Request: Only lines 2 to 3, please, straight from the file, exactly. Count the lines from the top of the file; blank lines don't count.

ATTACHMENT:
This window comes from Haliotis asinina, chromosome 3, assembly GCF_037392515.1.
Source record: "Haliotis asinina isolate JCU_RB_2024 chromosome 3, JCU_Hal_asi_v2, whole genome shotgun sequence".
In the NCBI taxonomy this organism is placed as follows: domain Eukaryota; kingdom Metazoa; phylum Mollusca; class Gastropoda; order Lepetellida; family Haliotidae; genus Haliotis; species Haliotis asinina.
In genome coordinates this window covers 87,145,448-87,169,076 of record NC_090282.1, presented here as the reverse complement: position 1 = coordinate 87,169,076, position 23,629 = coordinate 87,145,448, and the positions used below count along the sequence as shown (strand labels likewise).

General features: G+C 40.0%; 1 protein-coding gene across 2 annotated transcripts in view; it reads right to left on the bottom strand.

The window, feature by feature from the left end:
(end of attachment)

Source record: "Haliotis asinina isolate JCU_RB_2024 chromosome 3, JCU_Hal_asi_v2, whole genome shotgun sequence".
In the NCBI taxonomy this organism is placed as follows: domain Eukaryota; kingdom Metazoa; phylum Mollusca; class Gastropoda; order Lepetellida; family Haliotidae; genus Haliotis; species Haliotis asinina.